• Lazarus, modern day heterosexual marriage is no more defined by its supposed procreative function than it is by the specifics of the sexual act. Childless marriages are marriages nonetheless whether childless by choice, infertility or bereavement.

  9. and of course he has a full-time job. he’s a judge. if he wants to do stuff incompatible with that (and cynics might suggest that helping the stability of the family couldn’t be any less compatible with being a judge in the family division…) he needs to stop taking the pay and the privileges as well as the necessary restraints and go and do whatever other thing he considers so crucial. i’m not belittling (or for that matter praising) what he is trying to do, but if it isn’t compatible with his day job then something has to give.

  10. Lazarus..we have a way of quickly notifying agreement on our forum (FNF)by saying +1A..so i say i entirely agree with you…a very sensible post.
    Sorry Lucy but can’t agree your response. Whatever the gay lobby and the media like to promote..gays are a tiny tiny minority in this country thank God..and there is not nearly enough attention in the media on the real and far more important social Qn in society: That of the breakdown of the biological heterosexual family and the damage being done to children which are the next generation of adults. If we could get the media to concentrate their guns on that, instead of their feeding frenzy on gay marriage plus women bishops…both of which by comparison are frankly an irrelevance..my goodness, we really would be making progress. Their interest in the two are about in reverse proportion to the numbers. So I say: Well done to Coleridge..be brave and keep at it..and don’t be put off by sniping from any pink quarter!
    BTW Lucy: Good advice..put in Word and save..then copy & paste…thanks & Happy New Year to you and all on this blog!

    • Anthony,
      I suspect that the homosexual community is rather larger than the tiny tiny minority you would prefer to exist. I have allowed your comment, after some thought, but I think it is possible to engage in discussion about this topic without verbally expressing a preference for them not to exist at all (tiny tiny minority…thank god). Indeed most of your comment is unobjectionable, although I don’t agree with it. You are entitled to your view, but not necessarily to express it here. I may edit or reject future comments expressing similar sentiments.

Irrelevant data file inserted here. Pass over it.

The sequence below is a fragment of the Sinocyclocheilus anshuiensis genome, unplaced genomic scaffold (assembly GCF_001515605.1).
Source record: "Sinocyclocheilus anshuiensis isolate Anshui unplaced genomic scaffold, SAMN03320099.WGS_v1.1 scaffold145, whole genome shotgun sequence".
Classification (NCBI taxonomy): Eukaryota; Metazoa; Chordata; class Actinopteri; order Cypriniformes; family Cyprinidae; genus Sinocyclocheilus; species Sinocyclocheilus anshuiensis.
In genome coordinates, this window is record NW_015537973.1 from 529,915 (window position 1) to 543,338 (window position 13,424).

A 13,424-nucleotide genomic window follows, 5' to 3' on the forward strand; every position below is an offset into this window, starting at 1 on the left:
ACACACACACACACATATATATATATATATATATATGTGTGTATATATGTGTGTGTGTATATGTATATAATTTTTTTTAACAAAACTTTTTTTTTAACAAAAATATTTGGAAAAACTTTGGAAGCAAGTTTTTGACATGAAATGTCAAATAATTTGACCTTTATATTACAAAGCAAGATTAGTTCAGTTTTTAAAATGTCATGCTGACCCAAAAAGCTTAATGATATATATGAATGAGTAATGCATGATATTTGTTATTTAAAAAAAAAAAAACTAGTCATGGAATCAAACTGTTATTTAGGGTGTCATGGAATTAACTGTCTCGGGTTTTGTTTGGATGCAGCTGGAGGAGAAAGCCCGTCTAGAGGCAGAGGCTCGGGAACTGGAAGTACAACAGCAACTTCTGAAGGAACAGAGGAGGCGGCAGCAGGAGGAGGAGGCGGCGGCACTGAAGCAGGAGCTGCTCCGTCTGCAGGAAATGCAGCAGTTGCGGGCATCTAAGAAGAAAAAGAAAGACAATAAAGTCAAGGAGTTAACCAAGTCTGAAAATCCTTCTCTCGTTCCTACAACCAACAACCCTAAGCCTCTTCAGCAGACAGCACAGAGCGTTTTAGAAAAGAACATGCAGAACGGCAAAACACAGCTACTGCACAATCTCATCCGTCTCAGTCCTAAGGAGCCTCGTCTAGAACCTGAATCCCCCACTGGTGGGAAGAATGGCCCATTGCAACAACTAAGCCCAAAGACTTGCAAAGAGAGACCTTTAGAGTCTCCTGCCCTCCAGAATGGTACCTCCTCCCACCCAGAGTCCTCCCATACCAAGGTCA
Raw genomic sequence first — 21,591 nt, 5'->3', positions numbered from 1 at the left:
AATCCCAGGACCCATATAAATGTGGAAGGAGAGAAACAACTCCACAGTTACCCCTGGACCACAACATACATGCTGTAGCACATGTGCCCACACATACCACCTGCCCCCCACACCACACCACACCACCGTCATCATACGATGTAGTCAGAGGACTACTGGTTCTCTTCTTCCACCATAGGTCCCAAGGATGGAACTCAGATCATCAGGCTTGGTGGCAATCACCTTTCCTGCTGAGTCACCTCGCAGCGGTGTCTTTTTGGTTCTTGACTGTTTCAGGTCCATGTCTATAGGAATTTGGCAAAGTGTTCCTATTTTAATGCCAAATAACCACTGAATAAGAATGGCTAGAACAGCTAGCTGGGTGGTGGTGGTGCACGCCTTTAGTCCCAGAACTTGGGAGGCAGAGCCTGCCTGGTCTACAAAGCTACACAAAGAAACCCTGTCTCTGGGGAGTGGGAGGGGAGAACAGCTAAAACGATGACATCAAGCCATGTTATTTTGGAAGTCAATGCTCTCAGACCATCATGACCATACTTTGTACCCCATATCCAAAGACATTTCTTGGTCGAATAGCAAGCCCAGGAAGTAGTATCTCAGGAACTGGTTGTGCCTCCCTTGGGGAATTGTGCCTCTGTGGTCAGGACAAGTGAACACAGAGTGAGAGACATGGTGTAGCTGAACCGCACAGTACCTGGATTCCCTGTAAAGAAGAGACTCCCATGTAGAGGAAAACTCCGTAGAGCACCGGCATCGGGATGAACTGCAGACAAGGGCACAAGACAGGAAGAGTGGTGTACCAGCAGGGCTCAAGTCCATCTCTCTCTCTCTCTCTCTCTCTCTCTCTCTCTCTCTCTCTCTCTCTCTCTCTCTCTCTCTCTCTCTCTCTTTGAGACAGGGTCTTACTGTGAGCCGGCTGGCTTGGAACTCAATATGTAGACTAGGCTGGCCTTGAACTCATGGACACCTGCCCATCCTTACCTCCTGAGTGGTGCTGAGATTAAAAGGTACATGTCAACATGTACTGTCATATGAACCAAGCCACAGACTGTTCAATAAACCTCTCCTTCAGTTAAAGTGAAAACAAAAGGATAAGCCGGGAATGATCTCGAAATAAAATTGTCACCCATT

Lucy

  11. For info: Now this IS important! I wanted to alert you to a forthcoming programme scheduled for Channel 4 on Monday 14Jan13 which focuses on:

    How do parents share the bringing up of their children after they separate? Dispatches investigates the emotive subject of parental access and rights in Sharing Mum and Dad presented by Tim Lovejoy on Channel 4, 14th January 2013 at 8pm.

    “Today, one in three children in the UK grow up in a home with only one parent. But are we doing what’s best for the children of separated parents?

    Dispatches follows presenter Tim Lovejoy, a divorced father of two, as he investigates the current situation surrounding shared parenting following divorce or separation.

    Tim speaks to a wide range of voices and explores the psychological effects of parental separation on children, hearing from teenagers about their personal experiences.

    The programme investigates the roles of mums and dads in 2013, asking whether current legislation in this area is up-to-date with the way in which modern families operate, and exploring different ways of sharing parenting post-separation.

    Tim uses social media to generate debate, much of it incorporated into the film. And, in a first for Dispatches, Channel 4 is showing behind-the-scenes clips of the production process online, to help inform the debate.”

    For more information see http://www.channel4.com/programmes/dispatches/articles/sharing-mum-and-dad-send-your-stories. It is also possible to contribute to this programme via this website.

    Although this TV programme should help raise awareness of the importance of co-parenting for children caught up in the conflict of parental and family breakdown, particularly with the Children and Families Bill being introduced to Parliament in January 2013 (see http://www.familylawweek.co.uk/site.aspx?i=ed97685 & http://www.publications.parliament.uk/pa/cm201213/cmselect/cmjust/739/739.pdf) the hope is that it may also help to share constructive terminology in terms of focusing on co-operative parenting and NOT parental access as well as on children caught up in this conflict having the right to a loving, nurturing and fulfilling relationship with both of their parents and extended families.